It cannot be overstated how important it is for dirty corridors and clean corridors to be distinct. If your CSSD is located on a different floor that is far from the OT area, it can be difficult to maintain both the clean and dirty corridors.

Dr Tewari: Nursing stations should be there. The beds should have enough space around them. The paint that should be used is one that can be washed. When storing linen, it is mandatory to separate clean linen from dirty linen.

Where does handwashing fit into the larger goal of hospital infection control?

Dr Arora: Housekeeping staff must understand the importance of handwashing. More hand washing stations can be placed so that they can at least wash their hands.

Dr Tewari: Hospitals face difficulties in convincing doctors that hand sanitising is critical. We insist that our nursing staff refrain from handing over files to doctors until they have washed their hands. This is one way to ensure hands are sanitised before and after every treatment. This way, we can show we are role models for our staff.

We need to make hospitals that are very open and covered with glass while also not making grooves where there is a gap between tiles, because cleaning this part becomes a pain point for housekeeping.

Dr Upasana Arora

 

The HVAC system seems to be the most neglected aspect of hospital management. What should be the approach towards its cleaning and calibration?

Dr Tewari: When discussing HVAC systems, three critical factors must be considered: temperature control, humidity control, and air changes.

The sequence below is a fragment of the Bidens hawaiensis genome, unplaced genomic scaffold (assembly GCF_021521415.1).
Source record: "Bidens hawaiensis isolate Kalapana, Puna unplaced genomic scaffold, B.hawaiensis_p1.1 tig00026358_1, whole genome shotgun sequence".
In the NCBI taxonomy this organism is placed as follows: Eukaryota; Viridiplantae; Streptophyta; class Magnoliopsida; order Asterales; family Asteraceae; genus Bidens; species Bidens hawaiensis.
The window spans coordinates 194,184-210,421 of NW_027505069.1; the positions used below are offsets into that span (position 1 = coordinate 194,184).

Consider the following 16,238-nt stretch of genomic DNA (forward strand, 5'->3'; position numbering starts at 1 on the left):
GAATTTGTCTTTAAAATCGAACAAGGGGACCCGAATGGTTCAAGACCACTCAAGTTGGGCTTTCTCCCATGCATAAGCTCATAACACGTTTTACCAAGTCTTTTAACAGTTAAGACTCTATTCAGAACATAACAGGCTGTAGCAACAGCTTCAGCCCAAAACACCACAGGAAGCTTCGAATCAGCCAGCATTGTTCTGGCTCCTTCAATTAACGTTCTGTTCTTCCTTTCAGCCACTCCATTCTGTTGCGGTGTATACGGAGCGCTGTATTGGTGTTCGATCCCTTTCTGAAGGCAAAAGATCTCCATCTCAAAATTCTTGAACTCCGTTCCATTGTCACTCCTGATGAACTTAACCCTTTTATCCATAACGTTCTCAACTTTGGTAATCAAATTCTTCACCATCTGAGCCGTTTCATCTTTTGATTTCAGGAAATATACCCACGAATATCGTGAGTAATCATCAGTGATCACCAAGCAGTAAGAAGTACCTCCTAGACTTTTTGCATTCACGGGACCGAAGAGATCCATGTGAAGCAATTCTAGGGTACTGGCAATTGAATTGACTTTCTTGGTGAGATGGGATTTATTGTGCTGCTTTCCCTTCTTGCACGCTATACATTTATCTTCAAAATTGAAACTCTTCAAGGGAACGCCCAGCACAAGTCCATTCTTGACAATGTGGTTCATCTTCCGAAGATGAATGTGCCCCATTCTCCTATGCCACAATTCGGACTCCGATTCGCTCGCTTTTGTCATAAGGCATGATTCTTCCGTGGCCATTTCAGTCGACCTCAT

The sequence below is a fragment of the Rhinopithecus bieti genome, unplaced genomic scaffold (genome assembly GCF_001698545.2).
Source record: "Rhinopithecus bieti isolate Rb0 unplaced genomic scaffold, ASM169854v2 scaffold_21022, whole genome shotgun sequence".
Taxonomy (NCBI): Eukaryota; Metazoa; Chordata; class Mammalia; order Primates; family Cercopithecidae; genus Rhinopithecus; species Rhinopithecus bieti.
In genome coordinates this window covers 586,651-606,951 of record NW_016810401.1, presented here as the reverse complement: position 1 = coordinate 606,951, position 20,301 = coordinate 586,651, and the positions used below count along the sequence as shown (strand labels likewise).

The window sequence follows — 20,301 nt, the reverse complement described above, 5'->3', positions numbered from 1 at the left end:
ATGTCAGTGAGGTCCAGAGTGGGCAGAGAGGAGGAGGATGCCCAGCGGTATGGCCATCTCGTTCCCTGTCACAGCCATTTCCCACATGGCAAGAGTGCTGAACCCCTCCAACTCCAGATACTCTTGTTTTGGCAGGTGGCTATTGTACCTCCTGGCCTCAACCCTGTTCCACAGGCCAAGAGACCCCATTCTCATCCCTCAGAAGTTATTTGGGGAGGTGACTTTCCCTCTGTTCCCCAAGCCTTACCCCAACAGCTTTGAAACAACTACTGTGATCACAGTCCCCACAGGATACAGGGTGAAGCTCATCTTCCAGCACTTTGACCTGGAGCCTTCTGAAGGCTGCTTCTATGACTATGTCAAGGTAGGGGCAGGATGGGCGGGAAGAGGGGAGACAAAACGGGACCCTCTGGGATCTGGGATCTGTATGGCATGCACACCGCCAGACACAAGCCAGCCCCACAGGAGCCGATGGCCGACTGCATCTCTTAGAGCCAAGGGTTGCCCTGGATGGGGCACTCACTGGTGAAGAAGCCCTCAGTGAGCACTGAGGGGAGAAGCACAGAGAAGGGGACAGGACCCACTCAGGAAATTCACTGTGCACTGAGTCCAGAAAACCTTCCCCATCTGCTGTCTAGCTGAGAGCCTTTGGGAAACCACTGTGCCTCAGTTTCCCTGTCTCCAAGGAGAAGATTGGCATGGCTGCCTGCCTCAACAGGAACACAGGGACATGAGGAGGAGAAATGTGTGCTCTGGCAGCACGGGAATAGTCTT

These are determined by the hospital’s location. OTs require about 28 air changes per hour, while intensive care units require 10-12 air changes with at least two or four fresh air changes.

When talking about filters, where they are placed is very important and we must always prioritise their deep cleaning as well.

Dr Arora: At the time of Covid, we realised certain things like how to separate and define areas in terms of air circulation. You need to create certain policies, innovate to achieve what you need and experiment with new technologies to keep your facilities safe and clean.

Dr Tewari: There should be separate entrances in critical areas, and laminar airflow should come from the head end of each bed. It is important to ensure corridors throughout the ICU and the OT, as well as to maintain isolation as needed.

When we are opening new hospitals, it has to be a green hospital, where we are not adding to air pollution. Sound proofing is another important aspect, especially when we are using glass. Openable windows are needed to counteract any problems with the central air conditioning, which could add to infection.

Dr Arora: The drainage system is equally important. Hospitals should maintain a checklist to clean this at regular intervals. This is also a very important aspect of cleanliness and hygiene.

If someone really wants to keep their hospitals safe and clean, then they should go for accreditation. NABH will teach them everything they need to know.